NORWALK, Conn. — Norwalk.DailyVoice.com accepts signed, original letters to the editor. Letters may be emailed to firstname.lastname@example.org.
To the Editor,
My son attends Naramake Elementary School, which has had a No Food Birthday Celebrations policy for at least three years. Naramake had many children with severe food allergies, and with large class sizes, it was just becoming too dangerous for the children. The school principal made a decision to remove food from birthday celebrations. Many parents were irate with this new policy, but like anything new, it took a while to get used to. I remember going to my son's first-grade-class that year to read his favorite book to his classmates. He still talks about mom coming to his first-grade-class to read "Froggy Plays Soccer" on his birthday. In contrast, he's almost 9 years old now, and I'm quite sure he doesn't remember what kind of birthday cake we had at his party last year!
At Naramake School, the children still have birthday celebrations, and it's always centered around the child. I remember my daughter, who adored her fourth-grade teacher, got to eat lunch with her teacher on her birthday. My son, now entering fourth-grade, loves when there's a birthday in his class because they get extra recess time. Ironic, you're cutting calories by eliminating sugary foods AND increasing exercise! Now that could help solve the childhood obesity epidemic!
As a former PTOC President, one of the most common questions I was asked is why some schools have removed food from birthday celebrations, and some have not? When the Norwalk Public Schools Wellness Committee asked principals for their thoughts, many requested a Board of Education birthday food policy that they could enact at their school. Yes, the BOE and city of Norwalk have much bigger issues to solve, but was usual business supposed to stop while NPS restructures schools through layoffs, searches for a new superintendent and negotiates with unions? The importance in moving the Wellness Policy vote forward was to have a policy in place for the beginning of the school year, and to give principals the support they need to enact the new policy.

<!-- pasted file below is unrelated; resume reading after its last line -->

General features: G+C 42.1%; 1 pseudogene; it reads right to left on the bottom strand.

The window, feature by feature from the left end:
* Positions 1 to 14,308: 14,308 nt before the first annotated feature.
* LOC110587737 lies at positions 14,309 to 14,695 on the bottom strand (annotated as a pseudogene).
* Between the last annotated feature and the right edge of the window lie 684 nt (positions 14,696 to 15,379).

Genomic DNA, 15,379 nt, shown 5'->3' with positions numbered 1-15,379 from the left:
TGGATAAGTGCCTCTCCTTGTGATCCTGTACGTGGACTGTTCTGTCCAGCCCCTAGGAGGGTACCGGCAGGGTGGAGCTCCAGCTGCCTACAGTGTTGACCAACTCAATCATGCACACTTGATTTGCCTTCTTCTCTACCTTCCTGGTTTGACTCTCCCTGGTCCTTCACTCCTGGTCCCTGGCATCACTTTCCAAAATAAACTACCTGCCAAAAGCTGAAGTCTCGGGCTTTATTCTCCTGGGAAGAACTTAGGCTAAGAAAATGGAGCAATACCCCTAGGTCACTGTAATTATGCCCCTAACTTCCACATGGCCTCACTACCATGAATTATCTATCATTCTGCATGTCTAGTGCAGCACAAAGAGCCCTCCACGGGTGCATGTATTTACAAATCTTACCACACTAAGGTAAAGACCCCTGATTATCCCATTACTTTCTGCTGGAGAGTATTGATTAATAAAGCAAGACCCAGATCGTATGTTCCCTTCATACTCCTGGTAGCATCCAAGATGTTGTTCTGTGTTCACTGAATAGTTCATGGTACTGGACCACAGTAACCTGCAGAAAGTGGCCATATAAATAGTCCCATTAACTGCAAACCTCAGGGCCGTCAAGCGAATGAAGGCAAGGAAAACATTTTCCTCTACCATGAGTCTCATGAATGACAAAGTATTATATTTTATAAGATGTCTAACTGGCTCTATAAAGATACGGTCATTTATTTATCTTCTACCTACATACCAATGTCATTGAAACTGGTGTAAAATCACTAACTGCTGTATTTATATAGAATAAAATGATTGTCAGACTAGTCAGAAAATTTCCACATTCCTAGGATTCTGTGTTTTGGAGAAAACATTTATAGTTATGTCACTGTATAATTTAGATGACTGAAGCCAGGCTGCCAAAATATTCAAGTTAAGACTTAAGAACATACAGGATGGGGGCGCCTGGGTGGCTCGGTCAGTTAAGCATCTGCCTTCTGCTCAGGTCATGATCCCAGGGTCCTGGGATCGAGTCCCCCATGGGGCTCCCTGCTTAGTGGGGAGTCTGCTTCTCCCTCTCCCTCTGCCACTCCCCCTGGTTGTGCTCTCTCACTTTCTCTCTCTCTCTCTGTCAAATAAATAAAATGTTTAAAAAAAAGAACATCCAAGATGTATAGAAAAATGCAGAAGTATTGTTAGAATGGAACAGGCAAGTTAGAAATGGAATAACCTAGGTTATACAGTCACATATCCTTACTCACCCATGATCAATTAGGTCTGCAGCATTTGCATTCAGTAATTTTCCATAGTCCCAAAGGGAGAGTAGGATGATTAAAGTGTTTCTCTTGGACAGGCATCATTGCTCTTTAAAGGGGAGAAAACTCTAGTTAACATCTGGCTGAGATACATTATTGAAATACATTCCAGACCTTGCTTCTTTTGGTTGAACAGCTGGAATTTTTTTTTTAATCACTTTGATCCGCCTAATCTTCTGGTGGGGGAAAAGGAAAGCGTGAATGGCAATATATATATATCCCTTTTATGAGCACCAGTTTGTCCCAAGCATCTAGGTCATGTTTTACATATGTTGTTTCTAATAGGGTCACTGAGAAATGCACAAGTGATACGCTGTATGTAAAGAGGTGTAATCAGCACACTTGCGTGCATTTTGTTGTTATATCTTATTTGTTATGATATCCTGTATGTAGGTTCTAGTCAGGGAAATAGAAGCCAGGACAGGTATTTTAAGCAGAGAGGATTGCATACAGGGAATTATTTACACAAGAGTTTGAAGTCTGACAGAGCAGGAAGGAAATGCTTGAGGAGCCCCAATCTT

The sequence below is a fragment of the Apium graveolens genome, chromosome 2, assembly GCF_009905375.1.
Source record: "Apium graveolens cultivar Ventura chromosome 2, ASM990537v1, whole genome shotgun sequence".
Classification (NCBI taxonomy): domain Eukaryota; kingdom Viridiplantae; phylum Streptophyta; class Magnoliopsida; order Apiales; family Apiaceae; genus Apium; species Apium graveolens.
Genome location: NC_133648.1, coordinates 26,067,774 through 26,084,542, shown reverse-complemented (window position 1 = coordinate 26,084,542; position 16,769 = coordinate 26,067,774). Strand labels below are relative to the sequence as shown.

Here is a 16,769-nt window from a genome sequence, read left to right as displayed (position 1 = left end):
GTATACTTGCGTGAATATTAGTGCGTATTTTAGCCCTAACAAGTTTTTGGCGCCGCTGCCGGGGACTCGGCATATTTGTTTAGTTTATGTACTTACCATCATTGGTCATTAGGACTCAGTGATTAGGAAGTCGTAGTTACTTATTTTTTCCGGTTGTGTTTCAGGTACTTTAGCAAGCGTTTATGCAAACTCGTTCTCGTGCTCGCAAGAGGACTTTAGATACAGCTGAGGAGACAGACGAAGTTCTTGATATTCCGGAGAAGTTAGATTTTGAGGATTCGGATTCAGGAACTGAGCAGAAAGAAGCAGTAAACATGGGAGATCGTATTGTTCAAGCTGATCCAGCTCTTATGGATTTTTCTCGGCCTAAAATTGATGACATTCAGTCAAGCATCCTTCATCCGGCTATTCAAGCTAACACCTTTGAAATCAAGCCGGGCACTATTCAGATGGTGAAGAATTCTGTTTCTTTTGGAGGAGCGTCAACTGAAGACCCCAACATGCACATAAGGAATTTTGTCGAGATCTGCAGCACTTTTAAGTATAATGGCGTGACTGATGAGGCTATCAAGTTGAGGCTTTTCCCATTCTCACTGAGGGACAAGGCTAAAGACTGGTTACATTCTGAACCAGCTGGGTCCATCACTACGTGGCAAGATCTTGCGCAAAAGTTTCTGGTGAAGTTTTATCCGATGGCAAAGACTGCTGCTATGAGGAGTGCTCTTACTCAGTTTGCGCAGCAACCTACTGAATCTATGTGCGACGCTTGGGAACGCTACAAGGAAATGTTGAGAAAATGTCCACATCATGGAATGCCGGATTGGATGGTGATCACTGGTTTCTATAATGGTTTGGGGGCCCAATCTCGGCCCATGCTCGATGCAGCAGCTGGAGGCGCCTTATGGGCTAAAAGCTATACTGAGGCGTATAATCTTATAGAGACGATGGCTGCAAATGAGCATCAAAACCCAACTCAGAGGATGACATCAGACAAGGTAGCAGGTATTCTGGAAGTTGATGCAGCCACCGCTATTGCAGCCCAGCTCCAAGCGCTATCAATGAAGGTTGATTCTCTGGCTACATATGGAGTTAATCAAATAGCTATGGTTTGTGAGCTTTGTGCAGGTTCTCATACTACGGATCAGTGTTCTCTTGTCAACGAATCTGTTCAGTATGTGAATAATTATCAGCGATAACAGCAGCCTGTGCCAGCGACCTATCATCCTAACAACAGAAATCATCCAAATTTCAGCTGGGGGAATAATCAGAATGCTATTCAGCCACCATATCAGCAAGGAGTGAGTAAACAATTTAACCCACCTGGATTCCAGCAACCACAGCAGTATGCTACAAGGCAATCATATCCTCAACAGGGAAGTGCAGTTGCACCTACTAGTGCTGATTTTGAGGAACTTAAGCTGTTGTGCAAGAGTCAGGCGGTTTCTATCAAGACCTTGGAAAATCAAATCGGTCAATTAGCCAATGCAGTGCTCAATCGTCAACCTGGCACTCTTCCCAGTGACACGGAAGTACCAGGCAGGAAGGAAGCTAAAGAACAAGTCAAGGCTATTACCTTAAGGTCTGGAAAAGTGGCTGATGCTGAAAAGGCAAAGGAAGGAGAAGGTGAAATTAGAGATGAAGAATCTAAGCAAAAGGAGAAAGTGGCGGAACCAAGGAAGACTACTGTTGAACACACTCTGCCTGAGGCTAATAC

As director of Norwalk Grows, I am in support of any measure that promotes wellness in our schools. Through school garden initiatives and programs run by Norwalk Grows, the students at 12 NPS schools are growing fresh vegetables and fruits in their school gardens, establishing Youth Farmers Markets and learning the importance of healthy eating. The childhood obesity epidemic is a complex issue that will take a multi-faceted approach to combat. Many Norwalk corporate, community and city partners, including Norwalk Grows, have pulled together to attack this issue at many different levels through the establishment of Wellness Committee collaboration. Removing food-based birthday celebrations is a small step to take to tackle the problem.
Everyone in Norwalk cares about our kids and their health. We are a proud city that will support the wellness of our children and the future health of our residents. I hope the Board of Education will vote to support the changes in the BOE Wellness Policy.